The European Union’s finance ministers have formally stated that Spain and Portugal violated the budget deficit rules for the Eurozone in 2015. The Wall Street Journal reports:
The ministers’ decision, reached at their monthly gathering, endorses a ruling made by the European Commission—the EU’s executive arm—last week. It also marks the end of a protracted saga that has seen countless back-and-forths between Brussels, Lisbon and Madrid, triggering a broader debate across the bloc on whether the recently tightened rules can survive in times of crises.
Spain and Portugal now have 10 days to appeal the decision, and the commission has 20 days to recommend sanctions.
Tuesday’s decision marks the first time the sanctions procedure has been triggered since the rules were updated in response to the latest financial crisis.
This is how the rules were supposed to work:
The EU introduced stricter fiscal rules for countries using the euro in 2013 as a response to the sovereign-debt crisis, which had put the future of the eurozone into doubt. The main goal of the rules is to keep public debt in check.
Under these rules governments have to bring their deficits to below 3% of gross domestic product, while debts shouldn’t be higher than 60% of GDP.
And this is how they will actually work:
But top EU officials have indicated the sanctions are likely to be symbolically set at zero, in a sign that there is little appetite across the bloc to punish the two countries and amid concerns that such a move would be counterproductive at a time of economic uncertainty.[..]
The commission can impose fines of up to 0.2% of gross domestic product and must also propose that some of the EU funding committed for the countries for next year is temporarily blocked.
But it can recommend a small fine, or even no fine at all, something EU officials see as the likeliest route. It can do so either on the grounds of exceptional economic circumstances or after the countries have appealed the decision.[..]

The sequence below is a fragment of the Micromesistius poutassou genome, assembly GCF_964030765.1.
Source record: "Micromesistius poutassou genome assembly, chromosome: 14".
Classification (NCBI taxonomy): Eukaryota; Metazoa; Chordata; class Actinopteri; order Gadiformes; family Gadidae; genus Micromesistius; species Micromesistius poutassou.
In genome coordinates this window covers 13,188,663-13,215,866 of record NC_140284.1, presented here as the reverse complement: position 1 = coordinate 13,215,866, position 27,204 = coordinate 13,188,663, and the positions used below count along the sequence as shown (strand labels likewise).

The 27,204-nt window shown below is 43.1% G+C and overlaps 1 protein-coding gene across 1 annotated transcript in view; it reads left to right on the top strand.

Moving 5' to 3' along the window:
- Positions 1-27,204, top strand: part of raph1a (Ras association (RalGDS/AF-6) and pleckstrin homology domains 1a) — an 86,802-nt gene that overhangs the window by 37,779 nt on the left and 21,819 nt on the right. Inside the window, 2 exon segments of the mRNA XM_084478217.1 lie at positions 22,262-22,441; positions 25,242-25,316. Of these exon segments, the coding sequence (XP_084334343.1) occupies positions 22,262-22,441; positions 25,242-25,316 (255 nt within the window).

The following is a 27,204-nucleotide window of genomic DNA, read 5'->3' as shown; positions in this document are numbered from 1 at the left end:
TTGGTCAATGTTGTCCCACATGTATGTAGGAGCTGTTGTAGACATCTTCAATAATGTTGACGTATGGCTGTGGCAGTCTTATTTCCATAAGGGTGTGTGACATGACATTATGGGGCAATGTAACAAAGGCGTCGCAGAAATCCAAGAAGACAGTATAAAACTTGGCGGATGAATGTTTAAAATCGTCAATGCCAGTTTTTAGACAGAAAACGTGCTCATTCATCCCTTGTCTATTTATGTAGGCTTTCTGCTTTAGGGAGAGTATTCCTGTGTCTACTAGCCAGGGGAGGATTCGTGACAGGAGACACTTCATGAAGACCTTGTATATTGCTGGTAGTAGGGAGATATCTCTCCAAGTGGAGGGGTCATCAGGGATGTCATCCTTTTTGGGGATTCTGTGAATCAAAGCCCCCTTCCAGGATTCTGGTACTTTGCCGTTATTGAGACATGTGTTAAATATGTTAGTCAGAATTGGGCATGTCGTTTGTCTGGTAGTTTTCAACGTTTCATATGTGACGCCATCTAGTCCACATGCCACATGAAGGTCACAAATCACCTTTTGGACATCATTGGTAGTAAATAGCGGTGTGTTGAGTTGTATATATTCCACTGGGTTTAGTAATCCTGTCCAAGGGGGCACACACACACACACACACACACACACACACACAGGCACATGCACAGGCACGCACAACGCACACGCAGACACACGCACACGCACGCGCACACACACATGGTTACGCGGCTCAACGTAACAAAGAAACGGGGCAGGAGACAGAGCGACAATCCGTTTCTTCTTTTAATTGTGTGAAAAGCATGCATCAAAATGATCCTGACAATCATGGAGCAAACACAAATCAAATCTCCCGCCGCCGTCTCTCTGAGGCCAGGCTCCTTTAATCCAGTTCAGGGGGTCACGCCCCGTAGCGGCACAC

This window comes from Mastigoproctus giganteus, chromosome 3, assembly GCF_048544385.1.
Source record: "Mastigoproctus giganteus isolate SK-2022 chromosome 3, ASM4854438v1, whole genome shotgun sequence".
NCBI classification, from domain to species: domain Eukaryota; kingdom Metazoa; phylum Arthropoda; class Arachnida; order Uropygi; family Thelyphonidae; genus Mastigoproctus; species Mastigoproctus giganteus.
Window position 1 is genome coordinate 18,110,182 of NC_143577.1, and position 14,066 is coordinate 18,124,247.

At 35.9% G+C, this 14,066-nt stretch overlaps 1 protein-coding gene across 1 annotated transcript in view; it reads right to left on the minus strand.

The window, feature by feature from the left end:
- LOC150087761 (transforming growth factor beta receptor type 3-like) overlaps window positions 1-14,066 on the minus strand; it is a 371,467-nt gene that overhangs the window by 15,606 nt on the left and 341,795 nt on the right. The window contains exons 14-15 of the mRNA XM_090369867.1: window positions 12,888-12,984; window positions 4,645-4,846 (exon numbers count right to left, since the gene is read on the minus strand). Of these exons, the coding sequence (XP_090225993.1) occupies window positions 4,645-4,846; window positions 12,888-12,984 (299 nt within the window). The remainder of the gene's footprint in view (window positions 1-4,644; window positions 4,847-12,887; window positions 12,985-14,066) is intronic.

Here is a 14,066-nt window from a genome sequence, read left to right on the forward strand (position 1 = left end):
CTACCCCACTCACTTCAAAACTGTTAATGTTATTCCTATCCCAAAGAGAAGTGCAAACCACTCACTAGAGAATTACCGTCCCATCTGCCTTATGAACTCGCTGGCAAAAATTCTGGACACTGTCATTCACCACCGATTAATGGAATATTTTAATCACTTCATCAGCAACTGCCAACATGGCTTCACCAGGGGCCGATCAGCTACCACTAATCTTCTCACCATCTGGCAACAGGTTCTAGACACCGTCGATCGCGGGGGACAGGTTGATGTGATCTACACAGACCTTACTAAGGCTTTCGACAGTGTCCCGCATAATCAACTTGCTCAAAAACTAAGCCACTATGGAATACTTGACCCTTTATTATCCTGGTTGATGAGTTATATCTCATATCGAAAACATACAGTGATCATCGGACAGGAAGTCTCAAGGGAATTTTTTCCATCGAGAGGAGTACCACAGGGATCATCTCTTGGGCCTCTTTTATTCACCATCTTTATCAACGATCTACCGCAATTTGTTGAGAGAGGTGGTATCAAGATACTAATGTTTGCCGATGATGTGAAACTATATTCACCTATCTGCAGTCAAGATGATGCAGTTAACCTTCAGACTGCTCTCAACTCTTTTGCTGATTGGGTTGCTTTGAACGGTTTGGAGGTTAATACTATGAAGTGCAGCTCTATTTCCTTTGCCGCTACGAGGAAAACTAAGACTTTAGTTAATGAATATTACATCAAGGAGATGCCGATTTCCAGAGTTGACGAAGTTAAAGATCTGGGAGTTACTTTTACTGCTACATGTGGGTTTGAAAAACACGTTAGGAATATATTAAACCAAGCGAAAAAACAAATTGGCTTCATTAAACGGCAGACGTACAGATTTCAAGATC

Spanish Finance Minister Luis de Guindos said he expected the sanction to be zero, arguing it would be illogical to punish a country that has followed the policy advice of eurozone authorities in order to shift from a recession to growth.
It would be difficult for the Europeans to bring down the hammer too hard. For one thing, it’s rather hard to do that a few weeks after your President said that they would let France get away with breaking the fiscal rules “because it is France.” More seriously, the great and good of Europe are terrified of stoking any further populist backlash; in the south, fiscal leniency is popular and punishment in service of German-style restriction would stoke exactly that.
This can’t be told as a simple case of profligate southerners versus economically sound northerners: the Spanish plausibly argue that they were following the advice of leading economists to improve their economy. It’s also worth noting that the Spaniards and Portuguese have very different pleas here:
Spain has struggled to meet its budget deficit targets over the past few years despite robust economic growth. Last year, with the economy expanding 3.2%, Spain reported a budget gap of 5.1% of GDP. The commission had set a target of 4.2%.
Portugal has sharply cut its budget deficit from close to 10% of GDP in 2010 to 4.4% last year, but that still exceeded the bloc’s limit. Excluding a capital injection into a failed lender in December and smaller one-time items, Portugal’s 2015 deficit would have been slightly over the 3% limit.
Rather, what this flags up is that, nearly a decade after the euro crisis started, Europe still hasn’t figured out how to make the euro work as a cohesive currency. Despite the happy talk about how the Germans are more tolerant of European Central Bank measures these days, it’s still run more or less as if it were the Deutschmark, but distributed to nations that need the lira. Fiscal transfers are still a distant dream, and as this story shows, so is fiscal discipline. And so, unable to go forward but unable to back out, the eurozone will limp on until the next crisis.